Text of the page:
|Honore de Balzac, by Rodin|
Rodin was a revolutionary sculptor-artist.
Balzac was a revolutionary writer-artist.
During the time after the rein of TERROR, the changes were about then as now: MONEY and the worship of this commodity as though the exchange was greater than the works of masters such as, but not limited to, HONORE DE BALZAC.
AND although the time was revolutionary, the BELIEF system of having to be 'aristocrats' was applied. Balzac's mother was a 'gift' to his father, mother only 18 and father no younger than 50.
Balzac was abandoned and he was tortured in the old school of how to become a learned pupil for the establishment. He was in extremely ill health and this was a result of not being nurtured when he was born to the solitary confinement suffered from being put as a child into a place where the sun didn't shine. Sunshine is mandatory for a healthy human, most especially when being grown up from an infant to adult.
BALZAC would approve of my telling the truth about how this incredible artist - certainly the French can't be proud of how the legacy truly reads - was decidedly lesser than his debts. His debts were the result of writing about the history of the French during the time that human beings needed to have the real words for following a new idea to live.
How many artists did BALZAC influence? BALZAC is responsible for the IMAGE we accept as the CENTURY TWENTY ~ !
1866, CRIME AND PUNISHMENT, by Fyodor Dostoevsky, translated by Constance Garnett,
CHAPTER_ONE, PART ONE >> ON AN exceptionally hot evening early in July a young man came out of the garret in which he lodged in S. Place and walked slowly, as though in hesitation, towards K. bridge.
He had successfully avoided meeting his landlady on the staircase. His garret was under the roof of a high, five-storied house and was more like a cupboard than a room. The landlady who provided him with garret, dinners, and attendance, lived on the floor below, and every time he went out he was obliged to pass her kitchen, the door of which invariably stood open. And each time he passed, the young man had a sick, frightened feeling, which made him scowl and feel ashamed. He was hopelessly in debt to his landlady, and was afraid of meeting her. This was not because he was cowardly and abject, quite the contrary; but for some time past he had been in an overstrained irritable condition, verging on hypochondria. He had become so completely absorbed in himself, and isolated from his fellows that he dreaded meeting, not only his landlady, but any one at all. He was crushed by poverty, but the anxieties of his position had of late ceased to weigh upon him. He had given up attending to matters of practical importance; he had lost all desire to do so. Nothing that any landlady could do had a real terror for him. But to be stopped on the stairs, to be forced to listen to her trivial, irrelevant gossip, to pestering demands for payment, threats and complaints, and to rack his brains for excuses, to prevaricate, to lie- no, rather than that, he would creep down the stairs like a cat and slip out unseen. This evening, however, on coming out into the street, he became acutely aware of his fears. "I want to attempt a thing like that and am frightened by these trifles," he thought, with an odd smile. "Hm... yes, all is in a man's hands and he lets it all slip from cowardice, that's an axiom. It would be interesting to know what it is men are most afraid of. Taking a new step, uttering a new word is what they fear most.... But I am talking too much. It's because I chatter that I do nothing. Or perhaps it is that I chatter because I do nothing. I've learned to chatter this last month, lying for days together in my den thinking... of Jack the Giant-killer. Why am I going there now? Am I capable of that? Is that serious? It is not serious at all. It's simply a fantasy to amuse myself; a plaything! Yes, maybe it is a plaything."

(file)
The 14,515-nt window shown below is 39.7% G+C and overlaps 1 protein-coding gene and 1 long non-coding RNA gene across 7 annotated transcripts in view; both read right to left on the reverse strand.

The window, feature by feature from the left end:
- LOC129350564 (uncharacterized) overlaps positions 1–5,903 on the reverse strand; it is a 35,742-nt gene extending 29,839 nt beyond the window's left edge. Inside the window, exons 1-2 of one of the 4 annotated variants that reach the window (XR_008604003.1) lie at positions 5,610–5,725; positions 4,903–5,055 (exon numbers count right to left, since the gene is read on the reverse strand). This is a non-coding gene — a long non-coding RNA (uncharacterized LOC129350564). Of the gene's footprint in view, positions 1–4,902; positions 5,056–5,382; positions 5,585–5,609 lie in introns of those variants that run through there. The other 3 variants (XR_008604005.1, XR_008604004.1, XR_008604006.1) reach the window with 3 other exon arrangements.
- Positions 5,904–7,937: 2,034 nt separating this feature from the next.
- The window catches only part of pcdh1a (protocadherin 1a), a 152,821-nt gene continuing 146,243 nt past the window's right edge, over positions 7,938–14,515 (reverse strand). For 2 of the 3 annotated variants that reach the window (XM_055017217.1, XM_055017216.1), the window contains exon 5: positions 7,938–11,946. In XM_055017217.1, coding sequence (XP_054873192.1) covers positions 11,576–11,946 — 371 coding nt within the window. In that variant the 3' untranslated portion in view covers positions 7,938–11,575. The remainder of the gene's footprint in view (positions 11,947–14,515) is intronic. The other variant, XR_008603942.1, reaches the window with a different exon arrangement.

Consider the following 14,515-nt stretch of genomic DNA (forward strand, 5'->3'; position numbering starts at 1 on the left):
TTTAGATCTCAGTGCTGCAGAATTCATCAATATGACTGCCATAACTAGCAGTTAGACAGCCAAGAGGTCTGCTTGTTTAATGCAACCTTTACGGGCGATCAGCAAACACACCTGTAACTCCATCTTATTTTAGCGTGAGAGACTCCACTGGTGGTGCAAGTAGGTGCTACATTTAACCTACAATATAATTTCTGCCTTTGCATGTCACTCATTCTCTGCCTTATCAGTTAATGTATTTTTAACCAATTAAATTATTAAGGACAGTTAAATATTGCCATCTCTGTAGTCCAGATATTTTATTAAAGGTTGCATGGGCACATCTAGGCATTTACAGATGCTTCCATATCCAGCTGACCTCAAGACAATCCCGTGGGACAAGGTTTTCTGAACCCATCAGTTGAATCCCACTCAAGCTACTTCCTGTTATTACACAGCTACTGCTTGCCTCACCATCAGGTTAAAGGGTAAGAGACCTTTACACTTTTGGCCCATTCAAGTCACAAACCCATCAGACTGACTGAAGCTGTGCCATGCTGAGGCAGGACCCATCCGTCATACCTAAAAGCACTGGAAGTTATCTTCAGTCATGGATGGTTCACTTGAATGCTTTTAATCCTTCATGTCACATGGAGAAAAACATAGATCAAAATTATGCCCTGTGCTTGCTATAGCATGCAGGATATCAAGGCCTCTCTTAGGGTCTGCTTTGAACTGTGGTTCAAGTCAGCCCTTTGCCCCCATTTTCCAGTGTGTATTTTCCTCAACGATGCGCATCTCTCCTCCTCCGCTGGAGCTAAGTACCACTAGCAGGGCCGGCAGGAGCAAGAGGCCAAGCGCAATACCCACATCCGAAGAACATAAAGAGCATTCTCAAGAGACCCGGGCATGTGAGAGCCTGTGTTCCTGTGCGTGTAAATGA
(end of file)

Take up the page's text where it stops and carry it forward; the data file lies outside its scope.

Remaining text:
http://www.gutenberg.org/files/1680/1680.txt >> By Honore De Balzac, Translated by Clara Bell, DEDICATION To,